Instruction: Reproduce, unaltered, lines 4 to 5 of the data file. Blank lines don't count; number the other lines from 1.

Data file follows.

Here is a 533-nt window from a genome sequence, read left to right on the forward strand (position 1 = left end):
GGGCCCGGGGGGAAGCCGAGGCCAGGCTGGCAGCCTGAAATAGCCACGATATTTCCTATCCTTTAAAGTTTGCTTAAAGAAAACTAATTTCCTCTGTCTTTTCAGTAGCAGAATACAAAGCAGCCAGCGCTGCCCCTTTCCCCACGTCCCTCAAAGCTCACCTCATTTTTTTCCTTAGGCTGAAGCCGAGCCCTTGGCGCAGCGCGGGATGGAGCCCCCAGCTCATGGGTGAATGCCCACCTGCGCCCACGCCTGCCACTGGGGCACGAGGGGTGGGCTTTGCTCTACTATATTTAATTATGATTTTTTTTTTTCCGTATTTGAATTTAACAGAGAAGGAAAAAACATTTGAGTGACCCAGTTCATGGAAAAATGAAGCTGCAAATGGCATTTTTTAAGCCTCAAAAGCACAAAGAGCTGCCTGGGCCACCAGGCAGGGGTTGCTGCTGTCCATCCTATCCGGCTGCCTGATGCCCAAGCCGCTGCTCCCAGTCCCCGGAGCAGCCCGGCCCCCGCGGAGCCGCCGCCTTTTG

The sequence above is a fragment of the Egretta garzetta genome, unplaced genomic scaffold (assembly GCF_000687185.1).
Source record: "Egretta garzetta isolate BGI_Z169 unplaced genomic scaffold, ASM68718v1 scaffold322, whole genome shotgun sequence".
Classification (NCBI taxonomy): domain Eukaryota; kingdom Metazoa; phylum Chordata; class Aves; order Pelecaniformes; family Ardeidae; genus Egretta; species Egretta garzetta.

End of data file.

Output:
Source record: "Egretta garzetta isolate BGI_Z169 unplaced genomic scaffold, ASM68718v1 scaffold322, whole genome shotgun sequence".
Classification (NCBI taxonomy): domain Eukaryota; kingdom Metazoa; phylum Chordata; class Aves; order Pelecaniformes; family Ardeidae; genus Egretta; species Egretta garzetta.